Friday, 3 May 2013

Autumnal Beignet

This skirt has been a while in the making. I cut it out in January (I think) with an idea for it to be ready for me to sew in March. It was to be part of Cindy's and EmSewCrazy's impending seasonal change theme for the Stashbusting Challenge.

And so the fabric sat there in it's bag in my sewing room all cut out with no one to sew it. It was a while before I felt like sewing, let alone being capable of walking down the stairs in our house to the sewing room!

When I eventually started sewing, it was still difficult to get up and down the stairs and so pressing seams did not happen as frequently as it should. I managed to finger press some bits, which is possible with linen.

The fabric I bought last February time from Global Fabrics here in Wellington. It was one of my first fabric purchases here in New Zealand, so I will for a silly reason always have a soft spot for it. The lining also came from the same store, but at a later stage, with the prime purpose of lining this skirt.

Not the best photo of the lining and fabric, the red is a real raspberry red and the lining is similar. All the seams (both shell and lining) are French seams, bar the side seams where I couldn't work out the pockets with French seams! However, due to my lack of pressing, some of the seams in the lining did not completely encase the first seam (as above). A wee bit of seam trimming had to take place!

If you haven't worked out already, the pattern is Colette Patterns Beignet, a high-waisted button-through skirt.

I didn't really have any major issues with the pattern, it's pretty simple to put together. I think the frustrating part (not difficult, just frustrating) was attaching the skirt lining to the facings, which are made in the shell fabric. My curves were not perfect on the inside, but no one can seem them, so I'm not worried.

The pattern suggests making the belt loops by stitching them and turning them inside out using a bodkin or threading a needle through, but this was impossible with my fabric, I ruined one.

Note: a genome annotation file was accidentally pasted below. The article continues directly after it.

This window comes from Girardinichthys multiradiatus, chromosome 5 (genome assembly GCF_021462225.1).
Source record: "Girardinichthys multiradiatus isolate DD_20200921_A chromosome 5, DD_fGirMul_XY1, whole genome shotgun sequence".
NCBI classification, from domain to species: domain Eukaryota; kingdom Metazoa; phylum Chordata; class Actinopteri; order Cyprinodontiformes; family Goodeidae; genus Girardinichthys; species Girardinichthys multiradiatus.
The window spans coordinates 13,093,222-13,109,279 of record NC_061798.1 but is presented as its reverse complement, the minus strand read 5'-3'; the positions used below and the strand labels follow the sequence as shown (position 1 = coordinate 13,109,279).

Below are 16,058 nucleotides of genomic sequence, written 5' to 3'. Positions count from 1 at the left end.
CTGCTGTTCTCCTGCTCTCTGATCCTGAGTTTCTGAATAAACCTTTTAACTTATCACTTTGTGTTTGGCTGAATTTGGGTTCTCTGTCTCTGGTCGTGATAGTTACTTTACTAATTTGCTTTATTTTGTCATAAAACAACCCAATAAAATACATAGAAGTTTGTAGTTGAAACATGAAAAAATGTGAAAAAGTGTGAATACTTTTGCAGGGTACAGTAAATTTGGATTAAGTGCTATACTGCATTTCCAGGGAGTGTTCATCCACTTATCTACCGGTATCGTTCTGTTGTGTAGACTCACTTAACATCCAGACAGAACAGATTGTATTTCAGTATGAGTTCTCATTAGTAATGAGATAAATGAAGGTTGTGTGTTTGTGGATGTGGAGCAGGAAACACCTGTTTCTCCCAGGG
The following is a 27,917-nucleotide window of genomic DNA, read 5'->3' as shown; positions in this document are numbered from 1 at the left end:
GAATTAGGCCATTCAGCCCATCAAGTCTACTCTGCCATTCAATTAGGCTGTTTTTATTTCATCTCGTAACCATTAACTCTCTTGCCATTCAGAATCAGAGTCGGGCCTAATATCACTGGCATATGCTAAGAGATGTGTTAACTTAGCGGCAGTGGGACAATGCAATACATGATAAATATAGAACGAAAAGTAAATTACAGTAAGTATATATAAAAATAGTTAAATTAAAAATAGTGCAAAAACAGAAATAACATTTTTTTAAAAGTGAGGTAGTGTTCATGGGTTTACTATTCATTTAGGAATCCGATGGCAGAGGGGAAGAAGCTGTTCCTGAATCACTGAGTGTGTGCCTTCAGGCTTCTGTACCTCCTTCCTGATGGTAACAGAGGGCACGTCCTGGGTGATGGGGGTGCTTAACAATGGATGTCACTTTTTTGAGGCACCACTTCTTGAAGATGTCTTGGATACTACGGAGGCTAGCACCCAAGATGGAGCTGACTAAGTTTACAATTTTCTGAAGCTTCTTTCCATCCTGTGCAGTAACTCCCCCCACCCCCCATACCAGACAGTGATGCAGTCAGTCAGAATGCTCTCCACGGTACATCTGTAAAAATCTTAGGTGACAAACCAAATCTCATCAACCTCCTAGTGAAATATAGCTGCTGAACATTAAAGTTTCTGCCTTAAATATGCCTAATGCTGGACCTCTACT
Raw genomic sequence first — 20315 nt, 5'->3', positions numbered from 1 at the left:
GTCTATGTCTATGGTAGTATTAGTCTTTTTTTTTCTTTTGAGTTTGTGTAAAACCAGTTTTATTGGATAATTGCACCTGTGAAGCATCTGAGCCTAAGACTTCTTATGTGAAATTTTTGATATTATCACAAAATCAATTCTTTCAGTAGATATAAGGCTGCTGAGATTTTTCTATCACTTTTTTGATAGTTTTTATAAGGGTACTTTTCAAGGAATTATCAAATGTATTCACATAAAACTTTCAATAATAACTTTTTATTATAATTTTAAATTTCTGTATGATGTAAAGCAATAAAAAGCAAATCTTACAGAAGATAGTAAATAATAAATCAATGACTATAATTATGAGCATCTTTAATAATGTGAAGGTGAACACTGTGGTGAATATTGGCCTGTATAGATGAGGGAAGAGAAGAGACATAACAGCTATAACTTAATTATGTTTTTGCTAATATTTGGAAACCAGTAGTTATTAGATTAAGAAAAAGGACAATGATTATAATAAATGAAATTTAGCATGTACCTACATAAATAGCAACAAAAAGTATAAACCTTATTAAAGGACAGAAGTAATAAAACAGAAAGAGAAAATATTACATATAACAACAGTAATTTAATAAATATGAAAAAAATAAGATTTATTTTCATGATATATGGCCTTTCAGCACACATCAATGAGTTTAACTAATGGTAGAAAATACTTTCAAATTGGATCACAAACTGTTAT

Consequently, I chucked them all and started again folding them and sewing on the outside. I don't honestly think it shows on the finished skirt.

I added 2 inches (I think) to the length of the skirt. The skirt would have been a tad to short for me otherwise. I like the finished length.

I also used a bit of poetic, ahem, sewer's licence and didn't sew as many buttonholes as on the pattern.  I've got nine. This may seem a strange number, but I had ten buttons and thought I'd keep one spare, so I re-measured and sewed nine buttonholes. These weren't all without a hitch. For some reason my machine decided to stay still as I stitched one and ended up with an enormous thick stitch. I had to unpick it (something I am not a fan of, since my seam ripper and I generally part after an argument!)

What do you think of these buttons though?

I got them at the Christmas market here in Wellington. They're wooden and I think they look great, but then I might be slightly biased! :-)

If I did anything differently next time, I would consider making the pockets from the shell fabric, depending on what fabrics I was using. The pattern uses the lining fabric, but with this mix of fabrics, I don't think they lay flat enough.

So, the details
Fabric:  Raspberry red linen for the shell bought February 2012 from Global Fabrics, red polyester lining fabric from Global Fabrics, October time
Trim:   Nine flowered wooden buttons from the underground market, Frank Kitts car park, Wellington
Pattern:  Colette Beignet
First worn:  Thursday for work and lunch with a fellow Wellington sewing blogger, Melissa, where we found time to suss out MrsC's new off-shoot from her craft shop, Made Marion on Lambton. Well I needed some thread, a zip and also an invisible zipper foot!
Worn with:  My sparkly Sorbetto (made in September 2011), black belt from Glassons, black cardigan from Glassons, Everybody black pumps from a shoe shop in Edinburgh (UK). Oh and of course the added sexy moonboot and crutches :-)

 I'd been to work sitting down and the nature of linen means it's a tad creased, but who cares, don't those buttons look cute?

 I would say this is closest to the real colour.